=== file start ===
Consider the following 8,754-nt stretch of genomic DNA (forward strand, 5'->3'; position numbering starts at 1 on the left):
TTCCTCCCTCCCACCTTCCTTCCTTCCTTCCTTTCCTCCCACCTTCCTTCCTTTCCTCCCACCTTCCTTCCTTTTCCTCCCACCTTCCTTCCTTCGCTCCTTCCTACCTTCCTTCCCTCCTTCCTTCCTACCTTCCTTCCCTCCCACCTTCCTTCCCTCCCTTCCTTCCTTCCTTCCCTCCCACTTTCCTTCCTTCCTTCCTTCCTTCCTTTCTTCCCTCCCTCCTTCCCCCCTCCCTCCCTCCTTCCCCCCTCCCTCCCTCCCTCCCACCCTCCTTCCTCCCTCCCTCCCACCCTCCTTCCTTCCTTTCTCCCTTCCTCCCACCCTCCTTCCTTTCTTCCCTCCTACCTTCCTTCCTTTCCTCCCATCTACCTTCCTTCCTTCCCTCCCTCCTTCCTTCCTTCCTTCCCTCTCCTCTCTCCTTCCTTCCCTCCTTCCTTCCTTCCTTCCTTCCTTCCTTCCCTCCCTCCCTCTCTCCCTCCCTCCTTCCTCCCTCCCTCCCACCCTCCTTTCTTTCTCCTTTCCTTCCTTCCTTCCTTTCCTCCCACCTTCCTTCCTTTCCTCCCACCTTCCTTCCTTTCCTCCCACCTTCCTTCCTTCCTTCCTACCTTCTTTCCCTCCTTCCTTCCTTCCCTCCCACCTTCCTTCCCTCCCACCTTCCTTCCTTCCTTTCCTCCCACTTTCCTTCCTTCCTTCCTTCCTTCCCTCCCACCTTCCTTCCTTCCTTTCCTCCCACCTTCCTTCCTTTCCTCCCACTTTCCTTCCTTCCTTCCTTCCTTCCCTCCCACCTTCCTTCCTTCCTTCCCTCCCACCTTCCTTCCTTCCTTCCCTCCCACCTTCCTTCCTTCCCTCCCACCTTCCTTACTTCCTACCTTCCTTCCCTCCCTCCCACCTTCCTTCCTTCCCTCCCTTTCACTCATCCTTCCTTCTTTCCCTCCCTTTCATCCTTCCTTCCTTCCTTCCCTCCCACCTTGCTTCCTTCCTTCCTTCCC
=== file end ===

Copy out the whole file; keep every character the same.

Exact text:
Consider the following 8,754-nt stretch of genomic DNA (forward strand, 5'->3'; position numbering starts at 1 on the left):
TTCCTCCCTCCCACCTTCCTTCCTTCCTTCCTTTCCTCCCACCTTCCTTCCTTTCCTCCCACCTTCCTTCCTTTTCCTCCCACCTTCCTTCCTTCGCTCCTTCCTACCTTCCTTCCCTCCTTCCTTCCTACCTTCCTTCCCTCCCACCTTCCTTCCCTCCCTTCCTTCCTTCCTTCCCTCCCACTTTCCTTCCTTCCTTCCTTCCTTCCTTTCTTCCCTCCCTCCTTCCCCCCTCCCTCCCTCCTTCCCCCCTCCCTCCCTCCCTCCCACCCTCCTTCCTCCCTCCCTCCCACCCTCCTTCCTTCCTTTCTCCCTTCCTCCCACCCTCCTTCCTTTCTTCCCTCCTACCTTCCTTCCTTTCCTCCCATCTACCTTCCTTCCTTCCCTCCCTCCTTCCTTCCTTCCTTCCCTCTCCTCTCTCCTTCCTTCCCTCCTTCCTTCCTTCCTTCCTTCCTTCCTTCCCTCCCTCCCTCTCTCCCTCCCTCCTTCCTCCCTCCCTCCCACCCTCCTTTCTTTCTCCTTTCCTTCCTTCCTTCCTTTCCTCCCACCTTCCTTCCTTTCCTCCCACCTTCCTTCCTTTCCTCCCACCTTCCTTCCTTCCTTCCTACCTTCTTTCCCTCCTTCCTTCCTTCCCTCCCACCTTCCTTCCCTCCCACCTTCCTTCCTTCCTTTCCTCCCACTTTCCTTCCTTCCTTCCTTCCTTCCCTCCCACCTTCCTTCCTTCCTTTCCTCCCACCTTCCTTCCTTTCCTCCCACTTTCCTTCCTTCCTTCCTTCCTTCCCTCCCACCTTCCTTCCTTCCTTCCCTCCCACCTTCCTTCCTTCCTTCCCTCCCACCTTCCTTCCTTCCCTCCCACCTTCCTTACTTCCTACCTTCCTTCCCTCCCTCCCACCTTCCTTCCTTCCCTCCCTTTCACTCATCCTTCCTTCTTTCCCTCCCTTTCATCCTTCCTTCCTTCCTTCCCTCCCACCTTGCTTCCTTCCTTCCTTCCC